• One in five women and girls, including 19 per cent of women and girls aged 15 to 49, have experienced physical and/or sexual violence by an intimate partner with the last 12 months. Yet, 49 countries have no laws that specifically protect women from such violence.
  • While women have made important inroads into political office across the world, their representation in national parliaments at 23.7 per cent is still far from parity.
  • Only 52 per cent of women married or in a union freely make their own decisions about sexual relations, contraceptive use and health care.
  • In positive aspects, more than 100 countries have taken action to track budget allocations for gender equality.
  • The proportion of women in paid employment outside the agriculture sector has increased from 35 per cent in 1990 to 41 per cent in 2015, globally.
  • In 46 countries, women now hold more than 30 per cent of seats in national parliament in at least one chamber.
  • In Southern Asia, a girl’s risk of marrying in childhood has dropped by over 40% since 2000.
  • The rates of girls between 15-19 who are subjected to FGM (female genital mutilation) in the 30 countries where the practice is concentrated have dropped from 1 in 2 girls in 2000 to 1 in 3 girls by 2017.

Thus, gender inequality constitutes one of the history’s most persistent and widespread forms of injustice, eliminating it will call for one of history’s biggest movements for change. Women and girls continue to suffer discrimination and violence in every part of the world. Gaps in gender equality exist in every sector.  However, now, the enrollment ratios were almost the same. In 155 countries, at least one law exists which impedes women’s economic opportunities.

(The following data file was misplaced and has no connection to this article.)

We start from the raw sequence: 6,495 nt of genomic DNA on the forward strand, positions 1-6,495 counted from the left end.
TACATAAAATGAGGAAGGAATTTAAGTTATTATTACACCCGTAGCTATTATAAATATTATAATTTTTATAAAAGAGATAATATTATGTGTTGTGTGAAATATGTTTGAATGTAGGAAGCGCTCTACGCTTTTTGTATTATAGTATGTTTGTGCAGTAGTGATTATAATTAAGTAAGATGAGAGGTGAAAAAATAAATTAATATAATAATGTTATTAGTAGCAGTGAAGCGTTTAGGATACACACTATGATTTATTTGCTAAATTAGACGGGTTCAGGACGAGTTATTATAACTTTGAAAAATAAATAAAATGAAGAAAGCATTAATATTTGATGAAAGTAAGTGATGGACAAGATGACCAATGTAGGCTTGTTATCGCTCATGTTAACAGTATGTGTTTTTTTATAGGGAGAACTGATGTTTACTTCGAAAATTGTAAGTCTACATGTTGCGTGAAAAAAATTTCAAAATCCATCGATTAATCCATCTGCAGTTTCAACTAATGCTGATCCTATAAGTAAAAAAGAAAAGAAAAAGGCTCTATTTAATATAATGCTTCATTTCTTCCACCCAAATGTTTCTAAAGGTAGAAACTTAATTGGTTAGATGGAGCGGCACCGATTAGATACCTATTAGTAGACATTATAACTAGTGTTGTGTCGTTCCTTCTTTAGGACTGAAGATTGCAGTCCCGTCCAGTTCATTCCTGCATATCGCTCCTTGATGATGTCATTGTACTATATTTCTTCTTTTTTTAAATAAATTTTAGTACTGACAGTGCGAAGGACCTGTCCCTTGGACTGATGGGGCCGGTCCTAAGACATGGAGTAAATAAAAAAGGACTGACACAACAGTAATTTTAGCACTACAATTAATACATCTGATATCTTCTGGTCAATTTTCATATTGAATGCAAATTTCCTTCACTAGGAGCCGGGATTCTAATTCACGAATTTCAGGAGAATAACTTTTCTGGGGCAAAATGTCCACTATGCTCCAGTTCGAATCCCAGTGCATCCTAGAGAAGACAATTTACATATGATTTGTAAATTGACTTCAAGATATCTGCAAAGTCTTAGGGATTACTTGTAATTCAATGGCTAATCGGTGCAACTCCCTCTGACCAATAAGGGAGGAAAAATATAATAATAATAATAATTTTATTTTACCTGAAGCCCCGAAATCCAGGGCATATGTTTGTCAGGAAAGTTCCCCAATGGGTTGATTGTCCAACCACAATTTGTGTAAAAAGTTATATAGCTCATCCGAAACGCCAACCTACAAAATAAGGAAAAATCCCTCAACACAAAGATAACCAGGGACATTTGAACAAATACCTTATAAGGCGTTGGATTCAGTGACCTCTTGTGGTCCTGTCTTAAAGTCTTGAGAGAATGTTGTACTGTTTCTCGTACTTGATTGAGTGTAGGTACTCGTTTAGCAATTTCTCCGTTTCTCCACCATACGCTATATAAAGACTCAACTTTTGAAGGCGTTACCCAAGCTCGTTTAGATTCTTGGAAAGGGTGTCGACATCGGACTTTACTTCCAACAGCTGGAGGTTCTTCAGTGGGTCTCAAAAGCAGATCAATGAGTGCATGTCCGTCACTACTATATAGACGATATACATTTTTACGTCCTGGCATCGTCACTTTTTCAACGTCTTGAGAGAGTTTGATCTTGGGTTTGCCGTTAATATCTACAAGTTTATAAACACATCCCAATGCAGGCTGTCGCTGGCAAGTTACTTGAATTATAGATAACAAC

GOAL 5 AND INDIA

Although India has achieved gender parity at the primary education level and is on track to achieve parity at all education levels, as of January 2018, the proportion of seats in the Lok Sabha held by women had only reached 5.1% and 9.8% in the Rajya Sabha. India is also confronting the challenge of violence against women. As an example, a baseline study revealed that in New Delhi, 92% of women had experienced some form of sexual violence in public spaces during their lifetime. In 2016, close to a third of total crimes reported against women in India was cruelty or physical violence by her husband or his relative.

      FACTS AND FIGURES

·        The female literacy levels according to the Literacy Rate 2011 census of India are 65.46% only where the male literacy rate is over 80%.

·        75.5% women are not enrolled in Higher Education in India.

·        In 2011, there were 919 girls under age six per 1000 boys, despite sex determination being outlawed in India.

·        48.5% population of India are women but mere 27.4% women are in workforce.